Other people outside the Ubuntu Desktop team are welcome to maintain unofficial Chromium debs, given it’s open source software, and there are build services available. But don’t expect that Canonical will be doing that. If there was a Chromium PPA it wouldn’t be easy to discover for new users (exactly those cited on the forum) and may not even be kept up to date with security notices. So it could put users in a worse position than they are now.

It’s all very well telling Canonical what to do, but someone needs to pay those developers for their time. It’s not free.

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Debs won’t go away, until Debian would stop using debs, or Ubuntu would using some other base. Debian wouldn’t embrace snaps, so not a big problem atm. So, just uninstall snaps and go with debs, that is if you are using Ubuntu as a desktop. There is still a calculator deb, so nothing much to worry. Some apps would come default, nothing much to do against that, find your way out of the problem.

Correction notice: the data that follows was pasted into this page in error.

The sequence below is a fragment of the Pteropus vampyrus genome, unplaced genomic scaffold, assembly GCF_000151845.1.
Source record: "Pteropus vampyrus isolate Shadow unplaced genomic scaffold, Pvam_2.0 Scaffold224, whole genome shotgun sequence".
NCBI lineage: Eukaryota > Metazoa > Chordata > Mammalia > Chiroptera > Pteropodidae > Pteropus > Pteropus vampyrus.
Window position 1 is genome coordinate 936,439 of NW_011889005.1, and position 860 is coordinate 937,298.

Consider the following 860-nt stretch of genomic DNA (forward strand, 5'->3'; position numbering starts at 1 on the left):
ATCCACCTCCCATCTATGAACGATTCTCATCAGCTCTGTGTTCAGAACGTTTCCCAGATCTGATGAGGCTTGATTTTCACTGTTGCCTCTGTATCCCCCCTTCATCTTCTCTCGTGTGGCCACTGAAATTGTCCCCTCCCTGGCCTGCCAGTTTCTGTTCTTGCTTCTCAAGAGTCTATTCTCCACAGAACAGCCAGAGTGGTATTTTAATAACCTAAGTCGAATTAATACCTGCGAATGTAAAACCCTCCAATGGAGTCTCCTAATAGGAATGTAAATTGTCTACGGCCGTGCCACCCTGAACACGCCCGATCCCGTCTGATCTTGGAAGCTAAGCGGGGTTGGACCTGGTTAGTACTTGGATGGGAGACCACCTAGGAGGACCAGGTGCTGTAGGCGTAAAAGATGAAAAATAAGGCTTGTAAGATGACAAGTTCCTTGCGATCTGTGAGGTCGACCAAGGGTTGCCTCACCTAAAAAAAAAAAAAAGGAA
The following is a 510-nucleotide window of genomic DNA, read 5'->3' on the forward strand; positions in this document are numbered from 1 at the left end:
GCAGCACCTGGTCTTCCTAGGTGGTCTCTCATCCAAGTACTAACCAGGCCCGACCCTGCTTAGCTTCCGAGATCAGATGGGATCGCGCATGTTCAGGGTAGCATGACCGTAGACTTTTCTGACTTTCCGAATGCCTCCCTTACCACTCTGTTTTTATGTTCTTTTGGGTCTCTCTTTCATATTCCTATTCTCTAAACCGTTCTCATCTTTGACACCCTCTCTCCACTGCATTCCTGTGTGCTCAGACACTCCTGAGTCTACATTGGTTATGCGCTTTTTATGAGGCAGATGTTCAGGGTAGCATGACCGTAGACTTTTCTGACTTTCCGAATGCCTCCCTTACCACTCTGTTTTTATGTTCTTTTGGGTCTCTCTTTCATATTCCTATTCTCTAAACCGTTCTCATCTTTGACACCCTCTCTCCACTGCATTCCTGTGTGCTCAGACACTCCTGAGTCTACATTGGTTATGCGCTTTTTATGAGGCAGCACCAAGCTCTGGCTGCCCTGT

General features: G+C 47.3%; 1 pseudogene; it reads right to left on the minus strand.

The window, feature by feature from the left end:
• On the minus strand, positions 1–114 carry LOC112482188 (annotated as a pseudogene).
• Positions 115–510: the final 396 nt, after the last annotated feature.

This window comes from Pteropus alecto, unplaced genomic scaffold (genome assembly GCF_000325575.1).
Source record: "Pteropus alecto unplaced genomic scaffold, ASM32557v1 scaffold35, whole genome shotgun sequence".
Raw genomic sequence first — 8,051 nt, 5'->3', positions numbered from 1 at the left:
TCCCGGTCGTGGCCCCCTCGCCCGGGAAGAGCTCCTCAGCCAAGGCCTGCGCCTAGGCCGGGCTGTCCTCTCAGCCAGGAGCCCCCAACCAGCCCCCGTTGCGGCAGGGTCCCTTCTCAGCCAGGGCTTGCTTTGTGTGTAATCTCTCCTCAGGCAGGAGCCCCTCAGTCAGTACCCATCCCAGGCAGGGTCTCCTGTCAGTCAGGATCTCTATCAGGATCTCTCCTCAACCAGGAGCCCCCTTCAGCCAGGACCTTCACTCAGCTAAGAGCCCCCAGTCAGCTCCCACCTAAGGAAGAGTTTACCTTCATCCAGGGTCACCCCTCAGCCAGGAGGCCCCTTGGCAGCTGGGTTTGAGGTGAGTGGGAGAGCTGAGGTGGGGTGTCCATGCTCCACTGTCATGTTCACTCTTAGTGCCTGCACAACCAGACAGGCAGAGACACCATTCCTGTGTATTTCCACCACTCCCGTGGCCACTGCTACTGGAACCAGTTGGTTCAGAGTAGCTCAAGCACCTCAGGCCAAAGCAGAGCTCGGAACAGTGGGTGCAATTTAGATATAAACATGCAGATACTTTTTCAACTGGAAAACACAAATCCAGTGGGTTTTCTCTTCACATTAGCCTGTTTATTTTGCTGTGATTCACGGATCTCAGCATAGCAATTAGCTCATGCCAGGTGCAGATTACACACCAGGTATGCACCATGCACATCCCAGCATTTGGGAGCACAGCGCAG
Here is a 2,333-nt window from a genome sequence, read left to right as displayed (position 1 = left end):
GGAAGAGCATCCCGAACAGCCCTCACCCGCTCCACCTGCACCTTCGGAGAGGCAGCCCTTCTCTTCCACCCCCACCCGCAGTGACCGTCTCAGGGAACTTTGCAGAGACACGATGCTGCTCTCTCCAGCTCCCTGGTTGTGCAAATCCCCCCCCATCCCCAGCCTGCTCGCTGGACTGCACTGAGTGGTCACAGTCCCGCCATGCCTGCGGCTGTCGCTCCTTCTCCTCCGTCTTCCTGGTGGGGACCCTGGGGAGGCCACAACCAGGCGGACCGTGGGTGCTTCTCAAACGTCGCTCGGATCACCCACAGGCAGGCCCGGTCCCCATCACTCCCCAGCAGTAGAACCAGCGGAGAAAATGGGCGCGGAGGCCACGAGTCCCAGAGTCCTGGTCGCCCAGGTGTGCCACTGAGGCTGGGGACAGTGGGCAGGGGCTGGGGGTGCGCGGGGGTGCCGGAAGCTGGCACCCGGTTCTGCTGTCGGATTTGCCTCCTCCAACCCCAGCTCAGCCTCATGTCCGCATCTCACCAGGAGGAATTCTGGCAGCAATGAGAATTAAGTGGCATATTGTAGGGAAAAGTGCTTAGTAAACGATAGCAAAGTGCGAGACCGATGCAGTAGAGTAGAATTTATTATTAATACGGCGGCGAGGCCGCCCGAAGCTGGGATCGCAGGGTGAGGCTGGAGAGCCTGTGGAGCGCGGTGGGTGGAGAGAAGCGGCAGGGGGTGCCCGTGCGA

If the question is about Chromium, download the deb package for the last deb and then upgrade. The guys won’t create a deb package, for Ubuntu want to prove how good are snaps, and if you don’t have a deb one working, you wouldn’t know the difference. Also, Chromium is not a default app, and ppas are “sort of” unofficial. :slight_smile:

Yes, I fully understood that it would not be Canonical who will maintain Chromium (and perhaps other apps in the future) as deb, but you reassure us that debs and ppa will still be available and part of Ubuntu Desktop (at least until 20.04 LTS, and hopefully further).

So as chanath just said, Debian teams will continue to package Chromium, and that was my question : how much work does it take to adapt it to Ubuntu, just for the last LTS and last current versions, for a ppa ? Perhaps not so much (I don’t know, I’m not a dev), and thus if regularly updated, no security issue - and it’ll be for advanced users who know where to find it. So we’ll see if someone does it !